The rhetoric of closed borders: Quotas, lax enforcement and illegal immigration
Giovanni Facchini () and
Journal of International Economics, 2021, vol. 129, issue C
Governments do not always enforce their laws, even when they have the means of doing so, and lax enforcement is common in the domain of immigration policy. To explain this paradox we develop a political agency model where gains from migration are unevenly distributed, and an elected government chooses both quotas and their enforcement. We show that distributional concerns can have perverse effects on migration policy since a utilitarian government may set a quota to appease the electorate, but then strategically under-invest in its enforcement. Under-investment is more likely, the larger the preference gap between median and average voter, and the higher the likelihood of a populist challenger gaining office. Our analysis also indicates that redistributive taxation reducing the share of enforcement cost borne by the median voter exacerbates the problem, whereas a compensatory tax rebate financed through a tax on profits from migration alleviates the conflict of interest, thus reducing illegal immigration.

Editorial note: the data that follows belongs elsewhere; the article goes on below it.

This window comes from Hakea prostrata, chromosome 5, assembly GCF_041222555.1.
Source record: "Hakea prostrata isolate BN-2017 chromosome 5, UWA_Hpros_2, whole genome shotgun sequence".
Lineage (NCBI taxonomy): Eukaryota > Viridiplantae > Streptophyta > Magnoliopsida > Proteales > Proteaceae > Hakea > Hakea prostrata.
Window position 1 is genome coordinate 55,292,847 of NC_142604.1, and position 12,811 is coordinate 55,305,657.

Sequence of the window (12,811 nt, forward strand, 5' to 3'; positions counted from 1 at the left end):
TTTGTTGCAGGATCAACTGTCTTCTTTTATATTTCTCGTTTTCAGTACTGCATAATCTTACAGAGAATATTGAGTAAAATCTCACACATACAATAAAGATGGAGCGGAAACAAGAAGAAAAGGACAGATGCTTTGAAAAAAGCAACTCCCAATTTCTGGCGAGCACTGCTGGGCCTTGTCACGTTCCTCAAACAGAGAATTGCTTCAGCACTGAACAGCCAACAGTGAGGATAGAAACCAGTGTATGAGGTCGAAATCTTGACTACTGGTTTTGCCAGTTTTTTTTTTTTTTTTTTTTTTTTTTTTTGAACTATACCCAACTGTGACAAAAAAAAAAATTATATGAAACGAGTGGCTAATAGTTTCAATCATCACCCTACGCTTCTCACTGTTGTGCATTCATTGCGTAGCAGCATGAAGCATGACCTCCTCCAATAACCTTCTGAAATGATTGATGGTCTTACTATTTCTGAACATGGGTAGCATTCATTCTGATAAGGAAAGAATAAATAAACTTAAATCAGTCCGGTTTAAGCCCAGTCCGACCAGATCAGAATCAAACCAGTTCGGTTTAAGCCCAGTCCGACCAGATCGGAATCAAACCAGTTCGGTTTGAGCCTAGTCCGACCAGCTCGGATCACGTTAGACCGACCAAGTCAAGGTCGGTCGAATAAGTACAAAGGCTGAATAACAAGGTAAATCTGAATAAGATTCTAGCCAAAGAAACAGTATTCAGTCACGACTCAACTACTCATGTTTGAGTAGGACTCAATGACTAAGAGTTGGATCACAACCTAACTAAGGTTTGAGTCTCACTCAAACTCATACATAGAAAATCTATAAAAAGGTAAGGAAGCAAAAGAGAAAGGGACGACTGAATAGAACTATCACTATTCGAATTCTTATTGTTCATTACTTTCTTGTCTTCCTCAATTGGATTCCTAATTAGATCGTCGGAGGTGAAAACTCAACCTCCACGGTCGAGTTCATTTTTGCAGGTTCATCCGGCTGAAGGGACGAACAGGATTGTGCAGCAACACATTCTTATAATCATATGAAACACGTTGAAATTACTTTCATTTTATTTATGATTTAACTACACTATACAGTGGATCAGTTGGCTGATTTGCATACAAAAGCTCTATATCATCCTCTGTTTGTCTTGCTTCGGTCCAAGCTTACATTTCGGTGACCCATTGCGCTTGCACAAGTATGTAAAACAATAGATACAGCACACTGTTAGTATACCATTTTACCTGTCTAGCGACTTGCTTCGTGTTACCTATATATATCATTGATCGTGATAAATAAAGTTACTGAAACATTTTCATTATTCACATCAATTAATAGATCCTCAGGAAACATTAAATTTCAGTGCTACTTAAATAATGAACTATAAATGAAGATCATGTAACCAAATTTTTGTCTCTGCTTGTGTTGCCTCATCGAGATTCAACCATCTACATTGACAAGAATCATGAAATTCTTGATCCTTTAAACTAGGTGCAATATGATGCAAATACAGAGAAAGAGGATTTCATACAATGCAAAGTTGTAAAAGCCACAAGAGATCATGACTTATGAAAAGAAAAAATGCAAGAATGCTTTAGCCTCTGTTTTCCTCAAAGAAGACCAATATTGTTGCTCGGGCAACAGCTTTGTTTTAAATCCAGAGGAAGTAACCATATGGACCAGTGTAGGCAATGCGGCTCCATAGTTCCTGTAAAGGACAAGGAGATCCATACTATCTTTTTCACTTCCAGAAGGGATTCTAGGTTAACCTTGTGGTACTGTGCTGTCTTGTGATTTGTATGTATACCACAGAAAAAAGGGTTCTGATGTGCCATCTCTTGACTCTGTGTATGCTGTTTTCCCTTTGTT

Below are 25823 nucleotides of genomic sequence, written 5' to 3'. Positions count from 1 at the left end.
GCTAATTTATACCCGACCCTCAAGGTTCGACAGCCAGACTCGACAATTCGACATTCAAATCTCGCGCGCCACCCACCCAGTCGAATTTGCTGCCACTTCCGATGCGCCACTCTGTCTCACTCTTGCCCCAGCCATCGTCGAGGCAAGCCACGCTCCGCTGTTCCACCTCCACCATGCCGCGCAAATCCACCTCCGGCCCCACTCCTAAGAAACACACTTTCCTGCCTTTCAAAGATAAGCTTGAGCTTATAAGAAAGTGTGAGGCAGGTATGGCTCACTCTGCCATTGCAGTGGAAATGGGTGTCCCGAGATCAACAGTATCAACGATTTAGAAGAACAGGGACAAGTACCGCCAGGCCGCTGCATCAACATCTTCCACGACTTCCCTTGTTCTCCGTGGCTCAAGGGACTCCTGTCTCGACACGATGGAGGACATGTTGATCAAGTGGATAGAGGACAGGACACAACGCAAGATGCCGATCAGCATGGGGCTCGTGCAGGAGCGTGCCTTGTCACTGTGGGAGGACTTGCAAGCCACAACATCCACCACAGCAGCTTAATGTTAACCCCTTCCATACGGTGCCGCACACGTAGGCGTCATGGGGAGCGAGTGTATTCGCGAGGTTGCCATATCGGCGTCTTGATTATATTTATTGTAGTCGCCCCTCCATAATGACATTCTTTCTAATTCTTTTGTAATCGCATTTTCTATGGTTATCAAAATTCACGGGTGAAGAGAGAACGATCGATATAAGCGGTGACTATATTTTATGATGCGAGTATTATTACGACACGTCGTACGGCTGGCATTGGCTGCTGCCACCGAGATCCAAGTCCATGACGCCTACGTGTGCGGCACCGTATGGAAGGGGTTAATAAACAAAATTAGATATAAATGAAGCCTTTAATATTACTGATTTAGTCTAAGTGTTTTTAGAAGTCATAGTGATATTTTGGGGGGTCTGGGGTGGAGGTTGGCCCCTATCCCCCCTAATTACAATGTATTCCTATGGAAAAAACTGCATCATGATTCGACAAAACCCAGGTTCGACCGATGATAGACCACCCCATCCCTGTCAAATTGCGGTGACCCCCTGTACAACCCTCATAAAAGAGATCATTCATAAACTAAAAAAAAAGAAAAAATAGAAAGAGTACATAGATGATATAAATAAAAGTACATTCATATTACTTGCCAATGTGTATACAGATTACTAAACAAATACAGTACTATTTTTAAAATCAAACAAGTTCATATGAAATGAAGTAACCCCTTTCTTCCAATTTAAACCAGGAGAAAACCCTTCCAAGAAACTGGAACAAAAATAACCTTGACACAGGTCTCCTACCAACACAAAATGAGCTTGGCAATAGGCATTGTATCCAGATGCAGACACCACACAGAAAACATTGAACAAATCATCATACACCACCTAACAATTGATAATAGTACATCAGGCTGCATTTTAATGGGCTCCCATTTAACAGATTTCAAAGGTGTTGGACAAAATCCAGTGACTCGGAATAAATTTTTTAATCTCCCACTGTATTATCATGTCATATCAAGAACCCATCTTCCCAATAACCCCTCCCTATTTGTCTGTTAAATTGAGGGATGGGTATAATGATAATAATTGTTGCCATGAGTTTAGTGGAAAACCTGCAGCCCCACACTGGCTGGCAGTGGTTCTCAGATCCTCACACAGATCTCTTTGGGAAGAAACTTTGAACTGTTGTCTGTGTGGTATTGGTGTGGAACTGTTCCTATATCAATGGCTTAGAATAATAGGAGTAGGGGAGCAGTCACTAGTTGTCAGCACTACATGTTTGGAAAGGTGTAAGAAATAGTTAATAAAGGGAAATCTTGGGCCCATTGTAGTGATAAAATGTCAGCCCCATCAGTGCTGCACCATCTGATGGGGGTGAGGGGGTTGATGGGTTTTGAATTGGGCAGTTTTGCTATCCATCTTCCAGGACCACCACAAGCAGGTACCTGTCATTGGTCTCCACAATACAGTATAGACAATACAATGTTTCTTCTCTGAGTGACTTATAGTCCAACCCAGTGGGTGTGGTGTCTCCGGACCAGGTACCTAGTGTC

Keywords: Political economy; Inequality; Populism; Immigration policy (search for similar items in EconPapers)
JEL-codes: D63 D72 F22 (search for similar items in EconPapers)
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Working Paper: The Rhetoric of Closed Borders: Quotas, Lax Enforcement and Illegal Migration (2014)
Working Paper: The rhetoric of closed borders: quotas, lax enforcement and illegal migration (2011)
Working Paper: The rhetoric of closed borders: quotas, lax enforcement and illegal migration (2010)
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Persistent link: https://EconPapers.repec.org/RePEc:eee:inecon:v:129:y:2021:i:c:s0022199620301306
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